by Leonard Noake
Born in 1887, George Leonard Noake joined the nautical training establishment, HMS Conway, in 1903. He then served an apprenticeship at sea until 1908 when his detailed memoirs commence, sailing as a second officer in the European/West African trade. After going ashore to work on a farm between 1913 and 1915, he returned to the mercantile marine in 1915 during the First World War to sail in a number of ships carrying horses, grain and coal. He survived not only being torpedoed in the English Channel, but also making 112 trips between England and Europe on a ship carrying war materials.
Subsequently joining one of the largest tankers in the world, he endured a hazardous passage without a naval escort through the Channel to Rosyth to deliver safely the precious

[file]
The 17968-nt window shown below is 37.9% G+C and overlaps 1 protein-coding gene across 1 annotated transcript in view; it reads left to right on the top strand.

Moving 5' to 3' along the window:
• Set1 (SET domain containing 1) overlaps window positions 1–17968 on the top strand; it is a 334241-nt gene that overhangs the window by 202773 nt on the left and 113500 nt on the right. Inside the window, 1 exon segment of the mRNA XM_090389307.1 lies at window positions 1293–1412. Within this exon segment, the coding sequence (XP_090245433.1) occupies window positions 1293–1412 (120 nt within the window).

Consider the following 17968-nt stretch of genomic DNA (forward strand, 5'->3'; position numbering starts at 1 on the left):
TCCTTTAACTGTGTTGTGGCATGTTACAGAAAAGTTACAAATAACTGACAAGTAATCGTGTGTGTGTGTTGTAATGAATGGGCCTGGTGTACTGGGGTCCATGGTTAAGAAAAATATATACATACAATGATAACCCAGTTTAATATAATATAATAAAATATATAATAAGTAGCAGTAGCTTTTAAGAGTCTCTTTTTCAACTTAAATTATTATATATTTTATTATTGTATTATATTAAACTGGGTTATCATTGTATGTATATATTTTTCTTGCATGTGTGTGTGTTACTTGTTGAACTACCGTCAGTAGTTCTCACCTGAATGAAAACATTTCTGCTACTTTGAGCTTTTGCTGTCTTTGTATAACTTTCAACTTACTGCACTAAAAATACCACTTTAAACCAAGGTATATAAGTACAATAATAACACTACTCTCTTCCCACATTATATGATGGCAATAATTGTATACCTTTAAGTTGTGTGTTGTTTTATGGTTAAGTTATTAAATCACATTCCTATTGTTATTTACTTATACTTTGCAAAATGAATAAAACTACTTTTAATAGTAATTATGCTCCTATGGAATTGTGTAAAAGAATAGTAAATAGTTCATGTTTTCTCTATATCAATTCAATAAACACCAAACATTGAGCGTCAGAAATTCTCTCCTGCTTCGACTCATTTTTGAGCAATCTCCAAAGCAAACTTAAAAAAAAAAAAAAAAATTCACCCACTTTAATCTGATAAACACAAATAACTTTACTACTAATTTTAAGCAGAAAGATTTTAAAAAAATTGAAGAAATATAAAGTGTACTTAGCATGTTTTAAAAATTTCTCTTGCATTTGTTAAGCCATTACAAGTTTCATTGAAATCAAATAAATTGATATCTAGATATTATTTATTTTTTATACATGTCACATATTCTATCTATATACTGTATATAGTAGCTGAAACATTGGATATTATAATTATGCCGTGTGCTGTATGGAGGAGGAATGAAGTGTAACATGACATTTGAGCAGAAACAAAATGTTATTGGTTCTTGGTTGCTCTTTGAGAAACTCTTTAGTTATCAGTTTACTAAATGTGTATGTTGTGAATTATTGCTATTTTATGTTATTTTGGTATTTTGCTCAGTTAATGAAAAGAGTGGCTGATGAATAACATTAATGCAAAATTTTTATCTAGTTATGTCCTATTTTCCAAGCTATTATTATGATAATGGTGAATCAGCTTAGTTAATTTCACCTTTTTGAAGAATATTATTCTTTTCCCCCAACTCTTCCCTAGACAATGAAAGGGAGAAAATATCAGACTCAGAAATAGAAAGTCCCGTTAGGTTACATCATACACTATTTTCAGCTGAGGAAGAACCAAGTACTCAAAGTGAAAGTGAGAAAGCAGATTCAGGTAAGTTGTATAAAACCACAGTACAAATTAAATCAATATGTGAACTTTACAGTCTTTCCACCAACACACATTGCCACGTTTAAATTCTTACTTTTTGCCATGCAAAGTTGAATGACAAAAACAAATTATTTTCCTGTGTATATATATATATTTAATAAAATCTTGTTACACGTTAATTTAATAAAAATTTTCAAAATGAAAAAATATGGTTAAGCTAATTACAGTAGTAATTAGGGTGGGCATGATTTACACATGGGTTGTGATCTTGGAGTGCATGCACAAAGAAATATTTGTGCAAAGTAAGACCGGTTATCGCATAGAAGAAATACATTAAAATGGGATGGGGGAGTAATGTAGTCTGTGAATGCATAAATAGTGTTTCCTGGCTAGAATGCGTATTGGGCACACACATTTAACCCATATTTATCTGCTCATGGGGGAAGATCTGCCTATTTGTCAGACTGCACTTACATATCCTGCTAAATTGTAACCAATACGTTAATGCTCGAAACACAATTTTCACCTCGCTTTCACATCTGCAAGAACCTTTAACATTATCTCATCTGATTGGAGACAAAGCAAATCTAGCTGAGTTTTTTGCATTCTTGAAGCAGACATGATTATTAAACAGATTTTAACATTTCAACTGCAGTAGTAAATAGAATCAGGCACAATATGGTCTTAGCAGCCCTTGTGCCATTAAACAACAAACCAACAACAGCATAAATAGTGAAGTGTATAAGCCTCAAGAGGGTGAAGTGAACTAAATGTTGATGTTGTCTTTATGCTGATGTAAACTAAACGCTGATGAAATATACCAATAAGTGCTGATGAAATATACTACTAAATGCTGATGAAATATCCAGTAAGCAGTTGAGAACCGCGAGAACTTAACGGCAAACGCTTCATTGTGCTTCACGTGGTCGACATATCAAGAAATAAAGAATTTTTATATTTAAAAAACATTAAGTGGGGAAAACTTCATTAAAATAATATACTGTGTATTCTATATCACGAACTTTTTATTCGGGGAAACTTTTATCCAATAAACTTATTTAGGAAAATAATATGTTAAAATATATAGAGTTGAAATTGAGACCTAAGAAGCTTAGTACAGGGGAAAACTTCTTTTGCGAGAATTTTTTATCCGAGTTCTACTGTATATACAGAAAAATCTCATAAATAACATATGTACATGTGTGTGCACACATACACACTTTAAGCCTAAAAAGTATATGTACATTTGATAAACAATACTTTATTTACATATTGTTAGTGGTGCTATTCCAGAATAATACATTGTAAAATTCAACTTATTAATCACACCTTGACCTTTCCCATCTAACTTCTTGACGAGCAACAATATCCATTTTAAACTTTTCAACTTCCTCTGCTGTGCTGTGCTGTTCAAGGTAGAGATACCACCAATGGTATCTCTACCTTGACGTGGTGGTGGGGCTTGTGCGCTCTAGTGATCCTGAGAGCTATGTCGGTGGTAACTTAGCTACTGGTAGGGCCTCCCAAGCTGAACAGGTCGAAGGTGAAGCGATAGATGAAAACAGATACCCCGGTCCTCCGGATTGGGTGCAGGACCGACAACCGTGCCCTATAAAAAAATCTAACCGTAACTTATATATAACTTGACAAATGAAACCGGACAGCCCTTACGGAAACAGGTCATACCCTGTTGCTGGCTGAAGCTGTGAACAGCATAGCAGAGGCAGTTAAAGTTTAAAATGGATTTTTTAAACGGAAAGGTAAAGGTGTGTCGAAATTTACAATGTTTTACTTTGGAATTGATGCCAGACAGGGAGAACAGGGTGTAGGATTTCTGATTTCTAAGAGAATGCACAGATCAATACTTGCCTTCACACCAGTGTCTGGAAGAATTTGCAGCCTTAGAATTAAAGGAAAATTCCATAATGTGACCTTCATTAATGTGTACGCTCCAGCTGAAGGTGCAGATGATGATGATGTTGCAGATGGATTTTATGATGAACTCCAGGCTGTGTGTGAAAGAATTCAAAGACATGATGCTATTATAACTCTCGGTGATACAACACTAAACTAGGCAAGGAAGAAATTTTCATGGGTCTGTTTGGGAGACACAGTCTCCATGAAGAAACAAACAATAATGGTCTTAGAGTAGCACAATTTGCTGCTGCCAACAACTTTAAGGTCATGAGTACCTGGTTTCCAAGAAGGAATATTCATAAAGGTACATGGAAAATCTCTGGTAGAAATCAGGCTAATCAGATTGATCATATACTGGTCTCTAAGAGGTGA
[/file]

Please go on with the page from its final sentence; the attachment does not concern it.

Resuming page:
oil cargo before hostilities ended. The narrative of his wartime experiences is both harrowing and humorous.
The rest of life is covered in a well written and entertaining manner. The whole book provides a great insight into life at sea in the early part of the 20th century.
This is a very good book and I would very highly recommend it to our readers.
Published by: Whittles Publishing
Paperback: 234mm x 156mm, 224 pp illustrated